Ayurveda (“are-yer-VAY-duh”) which translates to “the science of life,” or as some say, “the knowledge of living,” comes from India as an ancient system of healing that has been around for at least five thousand years.
Ayurveda is often found in yoga circles and has even been referred to as the “sister science” to yoga. Both practices embody a mindfulness that encourages looking within for answers as well as a belief in the mind-body connection.
For the next few minutes, let’s talk Ayurveda, break down what a dosha is, and discuss some simples ways to find balance for holistic healing.
This science of mind-body wellness is super empowering because it helps us understand that we can both create and maintain our own wellness instead of blindly trusting our health to someone else or to a medical system that operates under the belief that one size fits all.
Ayurveda emphasizes that we are all unique beings with different elements which determine what wellness should look like for us.
Ayurveda is a way to understand our personal wellness.
It is the use of foods, plants, herbs, minerals, and lifestyle choices to find holistic wellbeing.
As mentioned above, it is an ancient practice with a focus on mind-body wellness which gives you the tools to both manifest and maintain thriving health.
One of the building blocks of this practice is the understanding that wellness occurs when our internal and external environments are in balance.
According to a leading voice in the Ayurvedic space, Sahara Rose, who is both a practitioner and author (her book Idiot's Guide to Ayurveda is definitely worth checking out!), “each person was born with a specific mind-body constitution, comprised of the natural elements.”
This unique “mind-body constitution” is a dosha. Your dosha can be determined by visiting a Ayurvedic practitioner, which we highly recommend, or taking one of many online quizzes, which may be slightly less reliable.
Based upon our Dosha, we can determine what is best for us to eat and how to find equanimity within our diet and lifestyle choices.
We are not just one dosha, but most people are dominated by one, or two doshas, with the rare person being a strong balance of all three.
Vata is the energy of movement. It is dry, light, cold and rough, just like the elements of air and ether (space), of which it is associated with.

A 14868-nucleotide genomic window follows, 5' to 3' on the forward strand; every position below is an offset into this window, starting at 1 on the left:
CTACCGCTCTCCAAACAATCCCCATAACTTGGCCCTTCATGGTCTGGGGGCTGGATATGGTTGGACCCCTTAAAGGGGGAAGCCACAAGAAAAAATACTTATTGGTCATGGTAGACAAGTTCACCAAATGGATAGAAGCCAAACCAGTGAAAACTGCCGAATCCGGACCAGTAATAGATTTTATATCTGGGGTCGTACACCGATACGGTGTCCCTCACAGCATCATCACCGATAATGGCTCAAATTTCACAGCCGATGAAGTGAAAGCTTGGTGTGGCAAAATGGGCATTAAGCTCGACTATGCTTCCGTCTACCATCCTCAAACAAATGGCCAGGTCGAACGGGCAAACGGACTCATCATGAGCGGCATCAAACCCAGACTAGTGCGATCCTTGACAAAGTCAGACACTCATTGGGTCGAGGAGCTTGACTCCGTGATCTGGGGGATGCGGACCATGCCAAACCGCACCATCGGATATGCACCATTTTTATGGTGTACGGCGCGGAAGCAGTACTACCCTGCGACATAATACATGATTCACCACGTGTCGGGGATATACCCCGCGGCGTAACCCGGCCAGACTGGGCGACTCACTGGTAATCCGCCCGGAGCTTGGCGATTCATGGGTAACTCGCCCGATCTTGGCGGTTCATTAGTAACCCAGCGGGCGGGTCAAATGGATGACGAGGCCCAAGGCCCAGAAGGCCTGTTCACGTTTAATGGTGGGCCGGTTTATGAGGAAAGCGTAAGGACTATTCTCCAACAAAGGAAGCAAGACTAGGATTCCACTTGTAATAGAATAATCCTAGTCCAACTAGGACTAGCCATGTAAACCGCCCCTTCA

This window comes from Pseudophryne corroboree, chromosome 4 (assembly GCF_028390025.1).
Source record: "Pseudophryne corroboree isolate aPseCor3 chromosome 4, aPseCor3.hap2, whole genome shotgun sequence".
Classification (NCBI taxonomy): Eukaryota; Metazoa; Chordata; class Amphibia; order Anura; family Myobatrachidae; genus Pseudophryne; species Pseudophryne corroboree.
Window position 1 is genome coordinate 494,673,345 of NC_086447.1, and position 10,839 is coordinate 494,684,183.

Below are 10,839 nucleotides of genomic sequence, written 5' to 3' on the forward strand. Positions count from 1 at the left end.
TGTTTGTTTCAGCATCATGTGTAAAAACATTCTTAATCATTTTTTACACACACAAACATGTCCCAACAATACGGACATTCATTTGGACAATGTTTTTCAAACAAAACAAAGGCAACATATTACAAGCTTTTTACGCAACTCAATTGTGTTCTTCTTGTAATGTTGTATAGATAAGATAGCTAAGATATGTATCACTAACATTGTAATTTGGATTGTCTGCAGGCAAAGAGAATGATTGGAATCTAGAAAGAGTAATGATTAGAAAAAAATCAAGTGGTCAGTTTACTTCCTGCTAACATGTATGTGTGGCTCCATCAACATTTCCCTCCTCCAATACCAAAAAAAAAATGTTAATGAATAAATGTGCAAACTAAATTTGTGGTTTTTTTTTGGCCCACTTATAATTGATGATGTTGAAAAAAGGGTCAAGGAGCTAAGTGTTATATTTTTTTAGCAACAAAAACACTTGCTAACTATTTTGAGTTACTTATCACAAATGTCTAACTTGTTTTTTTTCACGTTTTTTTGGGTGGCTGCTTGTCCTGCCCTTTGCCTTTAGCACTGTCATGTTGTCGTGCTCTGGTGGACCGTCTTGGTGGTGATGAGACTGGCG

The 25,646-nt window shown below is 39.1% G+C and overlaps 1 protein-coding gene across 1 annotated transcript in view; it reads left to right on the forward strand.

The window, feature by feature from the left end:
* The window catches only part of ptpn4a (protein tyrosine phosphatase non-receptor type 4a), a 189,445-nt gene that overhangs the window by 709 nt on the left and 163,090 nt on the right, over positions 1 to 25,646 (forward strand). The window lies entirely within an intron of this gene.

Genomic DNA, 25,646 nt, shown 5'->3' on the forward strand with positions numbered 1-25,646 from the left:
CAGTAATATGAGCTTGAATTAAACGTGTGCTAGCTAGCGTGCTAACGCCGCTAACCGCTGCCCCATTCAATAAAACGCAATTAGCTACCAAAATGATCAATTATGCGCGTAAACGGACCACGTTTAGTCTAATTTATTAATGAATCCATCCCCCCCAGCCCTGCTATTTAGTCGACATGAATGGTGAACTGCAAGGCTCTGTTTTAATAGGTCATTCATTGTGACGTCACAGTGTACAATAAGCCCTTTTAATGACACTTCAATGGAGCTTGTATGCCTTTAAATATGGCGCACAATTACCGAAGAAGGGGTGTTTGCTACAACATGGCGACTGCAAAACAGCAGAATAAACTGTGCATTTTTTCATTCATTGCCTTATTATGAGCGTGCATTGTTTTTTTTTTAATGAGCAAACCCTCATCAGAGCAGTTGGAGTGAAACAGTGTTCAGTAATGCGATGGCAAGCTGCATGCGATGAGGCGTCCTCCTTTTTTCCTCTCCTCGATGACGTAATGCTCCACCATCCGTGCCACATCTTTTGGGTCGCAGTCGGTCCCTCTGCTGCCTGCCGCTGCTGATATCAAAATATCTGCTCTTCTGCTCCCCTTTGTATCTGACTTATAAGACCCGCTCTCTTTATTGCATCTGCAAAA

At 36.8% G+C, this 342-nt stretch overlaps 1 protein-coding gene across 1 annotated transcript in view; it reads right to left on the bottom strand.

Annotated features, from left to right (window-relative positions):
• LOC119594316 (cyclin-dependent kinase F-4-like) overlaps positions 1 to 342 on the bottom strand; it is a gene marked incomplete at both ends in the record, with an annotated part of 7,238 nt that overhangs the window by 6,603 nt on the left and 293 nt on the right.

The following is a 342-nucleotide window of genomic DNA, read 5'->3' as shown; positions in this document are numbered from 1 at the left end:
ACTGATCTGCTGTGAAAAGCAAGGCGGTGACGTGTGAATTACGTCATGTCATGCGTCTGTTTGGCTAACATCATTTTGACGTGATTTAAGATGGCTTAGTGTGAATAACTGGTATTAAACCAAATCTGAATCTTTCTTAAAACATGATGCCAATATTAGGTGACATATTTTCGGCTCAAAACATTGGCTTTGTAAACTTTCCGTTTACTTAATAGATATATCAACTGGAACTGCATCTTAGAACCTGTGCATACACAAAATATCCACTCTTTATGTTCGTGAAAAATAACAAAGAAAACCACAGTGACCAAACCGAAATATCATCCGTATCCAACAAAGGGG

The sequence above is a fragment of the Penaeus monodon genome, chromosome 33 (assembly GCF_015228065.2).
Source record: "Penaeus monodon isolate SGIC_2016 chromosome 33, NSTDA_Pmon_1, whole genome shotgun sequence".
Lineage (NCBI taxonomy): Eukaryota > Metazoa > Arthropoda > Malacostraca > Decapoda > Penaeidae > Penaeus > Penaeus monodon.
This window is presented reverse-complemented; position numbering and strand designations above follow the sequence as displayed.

When out of balance, a vata experiences insecurity, agitation, indecision, and anxiousness.
A few physical ills that occur as a result of imbalance in a vata person are constipation, dry skin, and anemia.
When properly balanced, this person is adaptable and energetic with a positive and creative spirit.
This balance is found through grounding, calming and heating practices like yoga, warm baths, breathwork, time in nature, and meditation.
Foods that bring balance are warm, moist, rich, and vibrant foods that have sweet, salty and sour flavors, such as grains, fruit, lemons, yogurt, sea veggies and celery.
Pitta is the energy of transformation. It is associated with the elements of fire and water.
The balanced pitta is friendly, perceptive, intelligent, courageous, and a strong leader.
Imbalanced this same person can be manipulative and aggressive with willful and reckless tendencies.
Headaches, skin conditions, heartburn and burnout are a few physical ills that occur when out of balance.
The pitta balance is found through a regular self care routine that occurs at, or near, the same time each day. It is also beneficial to keep yourself cool and calm both in temperament and temperature.
Foods that bring balance are those that are also cool in temperature and energy, and those that are naturally sweet, bitter and astringent, such as grains, fruit, leafy greens, herbs, turmeric, raw veggies and legumes.
Kapha is the energy of structure and lubrication. It is associate with the elements of earth and water.
The balanced kapha is loving, nurturing, grounded, loyal, and forgiving.
Out of balance the kapha is controlling, insecure and apathetic.
A couple physical ills that occur as a result of imbalance in a kapha person are depression and weight gain.
In order to find balance, kapha's do best with warm and dry environments where they can get a lot of exercise.
Warm, spicy, light, pungent, bitter and astringent foods, such as chili powder, cayenne, garlic, onions, leafy greens, herbs, turmeric, raw veggies, legumes and pomegranates are best for a person with this constitution.
Ayurveda is based around the understanding that there are two opposing concepts that need to be balanced.
These two concepts are agni, which is our is digestive “fire,” and prana, which is vital life force energy.
When Agni is properly balanced and functioning, we are able to absorb the nutrients from our foods, digest them properly, and rid ourselves of the excess waste so that it doesn’t remain in the body and lead to toxicity.
Prana is often related to breath, but it is also the life force that sustains our entire existence. Through practices like yoga and Ayurveda, this energy can flow freely and be used for optimal wellness.
Ayurveda is all about creating an entire lifestyle that supports you.
It is important to remember that we are always changing. We may be dominantly one dosha in a certain season of life and then something else in another.
Just like our yoga practice, ayurveda is a journey that encourages us to continually ask questions and stay open to what is happening both inside and outside of us.
Hopefully we have shared some new concepts that will help you dive deeper into your own wellness and maybe even begin to heal your own body.
Wishing you deep awareness and a evolving understanding of the unique and beautiful being that you are.